Male Urology


What is a vasectomy?

A vasectomy is a form of birth control. It prevents the transportation of sperm when a man ejaculates.

How do you perform a vasectomy?

We provide vasectomies in our office as an outpatient procedure. Dr. Price uses a no-needle, no-scalpel technique for the vasectomy procedure. Through a small opening, the ends of the vas deferens are cut. Then the ends are tied, stitched or sealed. The vas deferens are then replaced inside the scrotum and the skin is closed with stitches that dissolve. They do not have to be removed.

No-scalpel vasectomy:

During a no-scalpel vasectomy, the physician feels for the vas under the skin of the scrotum and holds it in place with a small clamp. Then a tiny puncture is made with a special instrument and the opening is stretched so the vas can be gently lifted out, cut, then tied or cauterized and put back in place.

What can I expect before the procedure?

The first appointment with Dr. Price is for discussion of the procedure and confirmation of the desire for sterilization. You will be given a prescription for a sedative to be taken before your procedure. The surgical consent form must be signed prior to taking the sedative. The nurses will assist you in completing these tasks. You must have someone drive you to and from your procedure.

How long does the procedure last?

The procedure takes about 30 minutes. A local anesthesia will be used to numb the area and eliminate pain, but you will be aware of touch, tension and movement during the procedure.

What can I expect after the procedure?

The scrotum will be numb for one to two hours following the procedure. We recommend rest for the remainder of the day and wearing snug underwear. The office staff will provide instructions about care and rest. You will be able to return to work in a day or two.

Because it usually takes several months after the procedure for all remaining sperm to be ejaculated or absorbed, you must use another method of birth control until you have your semen samples tested with a zero sperm count. We provide that test in our office at 8 weeks and 12 weeks after the procedure which is included in the vasectomy fee.

You can resume sexual intercourse when you are comfortable, but we recommend waiting about a week. Until you receive the results of your semen analysis, you must use another form of birth control to prevent pregnancy.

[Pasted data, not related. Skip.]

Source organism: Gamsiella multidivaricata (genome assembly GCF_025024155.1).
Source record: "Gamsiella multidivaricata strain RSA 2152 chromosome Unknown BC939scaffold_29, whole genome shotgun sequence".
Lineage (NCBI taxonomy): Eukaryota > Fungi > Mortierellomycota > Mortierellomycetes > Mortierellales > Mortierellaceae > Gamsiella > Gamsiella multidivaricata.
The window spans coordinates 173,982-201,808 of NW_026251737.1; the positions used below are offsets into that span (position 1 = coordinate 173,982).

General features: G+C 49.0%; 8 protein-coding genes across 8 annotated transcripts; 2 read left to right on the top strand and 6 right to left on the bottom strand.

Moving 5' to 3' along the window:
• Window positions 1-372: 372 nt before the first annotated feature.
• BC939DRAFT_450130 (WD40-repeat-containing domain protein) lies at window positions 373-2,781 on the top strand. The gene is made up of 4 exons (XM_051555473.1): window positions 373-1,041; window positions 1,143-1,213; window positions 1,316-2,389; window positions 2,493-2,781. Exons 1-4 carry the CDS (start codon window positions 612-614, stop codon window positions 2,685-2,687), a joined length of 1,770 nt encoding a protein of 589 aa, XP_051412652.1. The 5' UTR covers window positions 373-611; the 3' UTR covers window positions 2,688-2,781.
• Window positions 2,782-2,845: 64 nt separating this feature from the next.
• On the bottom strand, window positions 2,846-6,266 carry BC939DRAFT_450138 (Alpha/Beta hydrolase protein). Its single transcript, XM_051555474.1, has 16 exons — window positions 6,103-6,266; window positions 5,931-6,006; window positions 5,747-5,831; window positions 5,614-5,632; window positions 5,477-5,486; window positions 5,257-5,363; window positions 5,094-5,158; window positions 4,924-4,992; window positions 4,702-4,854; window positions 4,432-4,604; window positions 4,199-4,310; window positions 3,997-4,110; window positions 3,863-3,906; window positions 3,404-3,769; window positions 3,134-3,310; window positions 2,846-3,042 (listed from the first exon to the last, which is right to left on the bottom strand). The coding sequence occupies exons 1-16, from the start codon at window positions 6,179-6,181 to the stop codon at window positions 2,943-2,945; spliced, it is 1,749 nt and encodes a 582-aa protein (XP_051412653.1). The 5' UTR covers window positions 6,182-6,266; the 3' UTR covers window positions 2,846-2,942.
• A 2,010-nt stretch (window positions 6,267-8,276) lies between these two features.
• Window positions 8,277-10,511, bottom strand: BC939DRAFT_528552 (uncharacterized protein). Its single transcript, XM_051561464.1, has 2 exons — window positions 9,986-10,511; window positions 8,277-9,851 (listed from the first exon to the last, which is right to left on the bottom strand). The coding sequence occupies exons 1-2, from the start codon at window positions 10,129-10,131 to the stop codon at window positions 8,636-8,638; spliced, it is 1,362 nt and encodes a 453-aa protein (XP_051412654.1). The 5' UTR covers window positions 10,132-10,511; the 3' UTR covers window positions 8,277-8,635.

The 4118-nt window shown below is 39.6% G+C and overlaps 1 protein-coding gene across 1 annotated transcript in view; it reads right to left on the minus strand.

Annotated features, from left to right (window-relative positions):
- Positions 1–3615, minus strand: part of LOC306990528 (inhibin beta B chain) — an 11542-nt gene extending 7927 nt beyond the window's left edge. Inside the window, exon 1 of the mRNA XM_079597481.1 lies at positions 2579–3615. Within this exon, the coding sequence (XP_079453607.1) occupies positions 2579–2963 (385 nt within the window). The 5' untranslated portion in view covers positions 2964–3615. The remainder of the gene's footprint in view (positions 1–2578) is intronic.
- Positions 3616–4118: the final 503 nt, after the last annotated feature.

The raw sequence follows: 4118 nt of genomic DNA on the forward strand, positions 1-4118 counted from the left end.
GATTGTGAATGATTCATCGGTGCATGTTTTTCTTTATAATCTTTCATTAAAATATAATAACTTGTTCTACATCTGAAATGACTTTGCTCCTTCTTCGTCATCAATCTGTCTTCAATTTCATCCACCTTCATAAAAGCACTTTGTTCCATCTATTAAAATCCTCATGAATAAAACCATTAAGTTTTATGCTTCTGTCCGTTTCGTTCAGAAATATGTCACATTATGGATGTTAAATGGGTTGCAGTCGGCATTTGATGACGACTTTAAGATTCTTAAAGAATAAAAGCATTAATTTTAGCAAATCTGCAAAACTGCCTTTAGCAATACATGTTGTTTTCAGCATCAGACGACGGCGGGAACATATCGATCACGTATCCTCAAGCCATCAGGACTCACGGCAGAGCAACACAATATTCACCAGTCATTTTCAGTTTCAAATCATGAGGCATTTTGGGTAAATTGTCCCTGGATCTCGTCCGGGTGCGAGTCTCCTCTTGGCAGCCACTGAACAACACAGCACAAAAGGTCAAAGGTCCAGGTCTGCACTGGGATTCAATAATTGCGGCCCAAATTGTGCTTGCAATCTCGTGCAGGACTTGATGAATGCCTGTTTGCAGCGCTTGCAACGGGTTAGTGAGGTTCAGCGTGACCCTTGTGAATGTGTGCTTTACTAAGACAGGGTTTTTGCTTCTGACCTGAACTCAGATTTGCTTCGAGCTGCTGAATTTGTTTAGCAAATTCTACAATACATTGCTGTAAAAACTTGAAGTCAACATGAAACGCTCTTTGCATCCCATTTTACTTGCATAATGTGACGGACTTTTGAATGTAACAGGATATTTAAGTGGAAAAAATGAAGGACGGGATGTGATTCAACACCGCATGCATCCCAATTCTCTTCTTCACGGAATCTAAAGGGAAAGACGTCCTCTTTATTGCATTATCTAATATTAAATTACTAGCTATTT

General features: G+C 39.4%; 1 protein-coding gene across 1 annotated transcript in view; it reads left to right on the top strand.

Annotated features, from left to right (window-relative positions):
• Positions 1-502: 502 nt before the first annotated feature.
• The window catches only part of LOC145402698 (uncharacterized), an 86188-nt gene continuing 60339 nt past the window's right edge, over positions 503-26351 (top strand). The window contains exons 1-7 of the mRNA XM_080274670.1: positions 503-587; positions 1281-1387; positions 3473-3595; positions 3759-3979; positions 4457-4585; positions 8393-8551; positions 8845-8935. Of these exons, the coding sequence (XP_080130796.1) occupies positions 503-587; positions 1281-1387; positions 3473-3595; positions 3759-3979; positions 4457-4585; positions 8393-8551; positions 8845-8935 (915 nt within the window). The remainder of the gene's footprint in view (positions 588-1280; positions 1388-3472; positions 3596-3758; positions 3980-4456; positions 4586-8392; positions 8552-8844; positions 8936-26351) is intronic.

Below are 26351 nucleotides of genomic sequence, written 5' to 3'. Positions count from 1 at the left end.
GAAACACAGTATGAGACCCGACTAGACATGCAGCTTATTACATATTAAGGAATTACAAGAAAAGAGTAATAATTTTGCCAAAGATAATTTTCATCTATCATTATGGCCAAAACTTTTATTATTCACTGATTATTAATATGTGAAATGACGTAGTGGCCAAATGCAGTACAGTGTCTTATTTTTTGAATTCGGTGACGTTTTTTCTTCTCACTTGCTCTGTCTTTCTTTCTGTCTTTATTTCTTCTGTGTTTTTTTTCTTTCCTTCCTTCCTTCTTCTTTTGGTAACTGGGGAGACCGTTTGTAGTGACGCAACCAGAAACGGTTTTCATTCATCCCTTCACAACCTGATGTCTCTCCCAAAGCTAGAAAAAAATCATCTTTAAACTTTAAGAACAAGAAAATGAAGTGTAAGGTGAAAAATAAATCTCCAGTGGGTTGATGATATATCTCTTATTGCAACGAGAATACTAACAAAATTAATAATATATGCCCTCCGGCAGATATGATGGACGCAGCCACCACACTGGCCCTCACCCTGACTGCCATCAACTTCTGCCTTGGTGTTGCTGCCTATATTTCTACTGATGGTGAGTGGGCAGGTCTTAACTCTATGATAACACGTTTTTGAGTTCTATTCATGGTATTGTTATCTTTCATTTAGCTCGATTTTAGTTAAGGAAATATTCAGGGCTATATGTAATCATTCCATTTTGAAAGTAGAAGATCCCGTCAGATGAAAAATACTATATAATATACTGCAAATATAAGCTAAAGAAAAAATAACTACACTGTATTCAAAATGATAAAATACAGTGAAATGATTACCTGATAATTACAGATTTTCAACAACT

How long does it take for all sperm to be gone?

We recommend the follow up test on your semen at 8 and 12 weeks after the vasectomy.

Prostate Health

  • Elevated PSA
  • Prostatitis
  • Benign Prostatic Hyperplasia (BPH)
  • Prostate Cancer

What is the Prostate?

The prostate is a walnut-sized gland located between the bladder and the penis. The prostate is just in front of the rectum. The urethra runs through the center of the prostate, from the bladder to the penis, letting urine flow out of the body.

The prostate secretes fluid that nourishes and protects sperm. During ejaculation, the prostate squeezes this fluid into the urethra, and it’s expelled with sperm as semen.

More than 50 percent of men in their 60s and as many as 90 percent in their 70s have symptoms of an enlarged prostate or BPH. Each year more than 230,000 men are diagnosed with prostate cancer and about 30,000 will die of it.

We recommend men start PSA testing at age 50. However, if there is a family history of prostate cancer, we recommend starting the screenings at age 40.

What is a PSA screening?

PSA screening is done by drawing blood. The screening checks for levels of the prostate-specific antigen. Elevated levels of the antigen may indicate prostate cancer, a noncancerous condition such as prostatitis or an enlarged prostate.

What causes an elevated PSA?

An elevated PSA can mean several conditions, including prostate cancer. There are other conditions that can cause the elevated PSA, including BPH (benign prostate hyperplasia), prostatitis (prostate infection), urinary retention (inability to urinate completely), as well as perineal trauma (trauma to the region where the prostate is located).

How do you treat an elevated PSA?

If your screening returns with an elevated PSA, Dr. Price will request you come in for an office visit. He will perform a physical exam as a first step because there are several conditions that can cause the elevated PSA.

Should Dr. Price suspect prostate cancer, then he will recommend a prostate biopsy. The biopsy is provided in our office under local anesthetic. Dr. Price will discuss with you the results of the biopsy and any further treatment necessary.


What is Prostatitis?

Prostatitis is an infection of the prostate and its surrounding structures. Prostatitis can also be an inflammation with no sign of infection. It can affect men of all ages.

What are the symptoms of Prostatitis?

While the symptoms vary a great deal, if it is acute bacterial prostatitis, symptoms include chills, fever, severe burning during urination and the inability to empty the bladder. The onset of these symptoms is quick and severe. A patient with chronic bacterial prostatitis, the symptoms are similar but not as severe. It includes burning during urination, testicular, bladder and low back pain and urinary frequency (especially at night).